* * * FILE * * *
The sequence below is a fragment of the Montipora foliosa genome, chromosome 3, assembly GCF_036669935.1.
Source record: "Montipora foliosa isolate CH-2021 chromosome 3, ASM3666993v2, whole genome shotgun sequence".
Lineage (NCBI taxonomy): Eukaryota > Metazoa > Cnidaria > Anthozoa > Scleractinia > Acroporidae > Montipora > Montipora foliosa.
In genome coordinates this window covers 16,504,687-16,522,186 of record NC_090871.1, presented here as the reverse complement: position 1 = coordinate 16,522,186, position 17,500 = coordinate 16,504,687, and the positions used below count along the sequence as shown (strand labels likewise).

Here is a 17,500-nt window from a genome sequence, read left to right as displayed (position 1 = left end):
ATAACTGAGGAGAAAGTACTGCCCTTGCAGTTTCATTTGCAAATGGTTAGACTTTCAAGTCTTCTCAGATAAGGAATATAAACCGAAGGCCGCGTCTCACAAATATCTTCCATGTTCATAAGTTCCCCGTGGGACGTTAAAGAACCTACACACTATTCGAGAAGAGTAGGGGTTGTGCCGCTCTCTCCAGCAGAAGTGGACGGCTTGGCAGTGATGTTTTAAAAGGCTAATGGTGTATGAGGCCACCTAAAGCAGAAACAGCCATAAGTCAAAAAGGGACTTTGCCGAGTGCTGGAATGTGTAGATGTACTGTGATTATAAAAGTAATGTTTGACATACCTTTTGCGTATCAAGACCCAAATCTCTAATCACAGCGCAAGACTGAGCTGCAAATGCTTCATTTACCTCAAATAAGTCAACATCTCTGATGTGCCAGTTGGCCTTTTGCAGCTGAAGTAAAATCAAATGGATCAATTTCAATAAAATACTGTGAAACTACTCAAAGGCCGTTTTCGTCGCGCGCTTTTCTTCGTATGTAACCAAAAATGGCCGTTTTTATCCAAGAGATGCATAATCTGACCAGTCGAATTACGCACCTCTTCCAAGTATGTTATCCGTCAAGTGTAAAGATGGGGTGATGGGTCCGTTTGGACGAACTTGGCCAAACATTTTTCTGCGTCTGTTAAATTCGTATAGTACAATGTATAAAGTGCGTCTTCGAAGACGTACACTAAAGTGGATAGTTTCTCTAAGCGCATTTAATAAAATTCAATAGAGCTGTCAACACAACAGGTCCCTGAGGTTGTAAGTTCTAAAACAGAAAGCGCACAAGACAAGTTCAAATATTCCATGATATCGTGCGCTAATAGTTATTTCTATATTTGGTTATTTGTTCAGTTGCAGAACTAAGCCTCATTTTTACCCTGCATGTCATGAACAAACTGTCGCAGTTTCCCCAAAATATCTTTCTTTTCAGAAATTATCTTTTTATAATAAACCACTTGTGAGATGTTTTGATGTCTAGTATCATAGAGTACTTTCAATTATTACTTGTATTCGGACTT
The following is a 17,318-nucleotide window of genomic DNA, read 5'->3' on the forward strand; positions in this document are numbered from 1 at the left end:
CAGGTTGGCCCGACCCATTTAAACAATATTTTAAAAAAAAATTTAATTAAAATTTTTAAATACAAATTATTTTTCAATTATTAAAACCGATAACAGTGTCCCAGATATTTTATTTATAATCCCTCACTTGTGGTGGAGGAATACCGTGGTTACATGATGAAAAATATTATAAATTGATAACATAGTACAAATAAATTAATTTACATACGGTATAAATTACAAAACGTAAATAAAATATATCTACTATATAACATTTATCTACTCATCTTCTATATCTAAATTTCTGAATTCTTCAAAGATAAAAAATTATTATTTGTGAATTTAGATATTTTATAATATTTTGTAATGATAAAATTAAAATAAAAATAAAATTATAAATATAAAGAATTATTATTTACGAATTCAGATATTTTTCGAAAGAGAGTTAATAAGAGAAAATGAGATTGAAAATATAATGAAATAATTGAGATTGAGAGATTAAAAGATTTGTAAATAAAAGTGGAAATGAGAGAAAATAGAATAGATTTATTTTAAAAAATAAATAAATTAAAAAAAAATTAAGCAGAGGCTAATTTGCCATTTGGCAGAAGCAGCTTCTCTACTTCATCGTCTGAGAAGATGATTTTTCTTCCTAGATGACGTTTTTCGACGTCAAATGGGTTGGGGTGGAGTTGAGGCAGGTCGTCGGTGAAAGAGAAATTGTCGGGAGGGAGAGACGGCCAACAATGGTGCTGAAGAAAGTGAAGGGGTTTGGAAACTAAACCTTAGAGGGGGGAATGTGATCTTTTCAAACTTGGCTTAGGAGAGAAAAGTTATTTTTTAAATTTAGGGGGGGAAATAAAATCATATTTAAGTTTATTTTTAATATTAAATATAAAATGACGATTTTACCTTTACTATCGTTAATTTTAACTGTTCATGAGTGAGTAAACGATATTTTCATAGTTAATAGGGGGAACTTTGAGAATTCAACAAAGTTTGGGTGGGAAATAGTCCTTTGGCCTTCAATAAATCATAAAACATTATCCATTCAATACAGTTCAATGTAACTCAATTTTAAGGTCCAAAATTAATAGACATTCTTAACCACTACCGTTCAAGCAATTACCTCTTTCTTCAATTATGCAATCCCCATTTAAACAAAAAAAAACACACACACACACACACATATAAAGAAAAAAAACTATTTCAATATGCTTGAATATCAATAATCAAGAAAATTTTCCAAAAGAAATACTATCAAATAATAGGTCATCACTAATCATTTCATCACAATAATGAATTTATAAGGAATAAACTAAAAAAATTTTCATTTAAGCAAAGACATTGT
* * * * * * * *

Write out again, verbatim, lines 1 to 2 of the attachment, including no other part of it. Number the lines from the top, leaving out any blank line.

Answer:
The sequence below is a fragment of the Montipora foliosa genome, chromosome 3, assembly GCF_036669935.1.
Source record: "Montipora foliosa isolate CH-2021 chromosome 3, ASM3666993v2, whole genome shotgun sequence".